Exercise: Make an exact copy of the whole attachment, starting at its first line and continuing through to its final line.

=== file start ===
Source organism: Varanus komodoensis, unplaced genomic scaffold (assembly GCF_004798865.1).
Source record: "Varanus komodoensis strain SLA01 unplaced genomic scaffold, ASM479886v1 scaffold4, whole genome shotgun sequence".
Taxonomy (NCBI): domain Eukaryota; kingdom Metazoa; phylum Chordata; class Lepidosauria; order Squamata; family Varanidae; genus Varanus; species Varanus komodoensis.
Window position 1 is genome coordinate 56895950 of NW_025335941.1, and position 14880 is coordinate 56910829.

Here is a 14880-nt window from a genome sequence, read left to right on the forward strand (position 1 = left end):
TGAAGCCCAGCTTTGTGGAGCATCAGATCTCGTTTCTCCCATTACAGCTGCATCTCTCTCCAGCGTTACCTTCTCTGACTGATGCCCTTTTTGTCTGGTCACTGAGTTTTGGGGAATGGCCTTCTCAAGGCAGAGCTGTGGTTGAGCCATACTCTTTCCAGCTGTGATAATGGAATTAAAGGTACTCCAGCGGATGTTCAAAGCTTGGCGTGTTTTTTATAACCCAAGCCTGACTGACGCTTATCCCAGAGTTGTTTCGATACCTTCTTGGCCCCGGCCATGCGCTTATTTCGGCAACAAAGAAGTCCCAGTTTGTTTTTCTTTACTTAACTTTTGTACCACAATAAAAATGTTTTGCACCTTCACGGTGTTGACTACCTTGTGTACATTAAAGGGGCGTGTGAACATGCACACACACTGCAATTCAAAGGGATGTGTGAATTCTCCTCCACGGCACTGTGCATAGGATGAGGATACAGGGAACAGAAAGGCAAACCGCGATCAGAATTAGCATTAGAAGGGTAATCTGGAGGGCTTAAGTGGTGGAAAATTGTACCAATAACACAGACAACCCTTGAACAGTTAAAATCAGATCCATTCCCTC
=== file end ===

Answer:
Source organism: Varanus komodoensis, unplaced genomic scaffold (assembly GCF_004798865.1).
Source record: "Varanus komodoensis strain SLA01 unplaced genomic scaffold, ASM479886v1 scaffold4, whole genome shotgun sequence".
Taxonomy (NCBI): domain Eukaryota; kingdom Metazoa; phylum Chordata; class Lepidosauria; order Squamata; family Varanidae; genus Varanus; species Varanus komodoensis.
Window position 1 is genome coordinate 56895950 of NW_025335941.1, and position 14880 is coordinate 56910829.

Here is a 14880-nt window from a genome sequence, read left to right on the forward strand (position 1 = left end):
TGAAGCCCAGCTTTGTGGAGCATCAGATCTCGTTTCTCCCATTACAGCTGCATCTCTCTCCAGCGTTACCTTCTCTGACTGATGCCCTTTTTGTCTGGTCACTGAGTTTTGGGGAATGGCCTTCTCAAGGCAGAGCTGTGGTTGAGCCATACTCTTTCCAGCTGTGATAATGGAATTAAAGGTACTCCAGCGGATGTTCAAAGCTTGGCGTGTTTTTTATAACCCAAGCCTGACTGACGCTTATCCCAGAGTTGTTTCGATACCTTCTTGGCCCCGGCCATGCGCTTATTTCGGCAACAAAGAAGTCCCAGTTTGTTTTTCTTTACTTAACTTTTGTACCACAATAAAAATGTTTTGCACCTTCACGGTGTTGACTACCTTGTGTACATTAAAGGGGCGTGTGAACATGCACACACACTGCAATTCAAAGGGATGTGTGAATTCTCCTCCACGGCACTGTGCATAGGATGAGGATACAGGGAACAGAAAGGCAAACCGCGATCAGAATTAGCATTAGAAGGGTAATCTGGAGGGCTTAAGTGGTGGAAAATTGTACCAATAACACAGACAACCCTTGAACAGTTAAAATCAGATCCATTCCCTC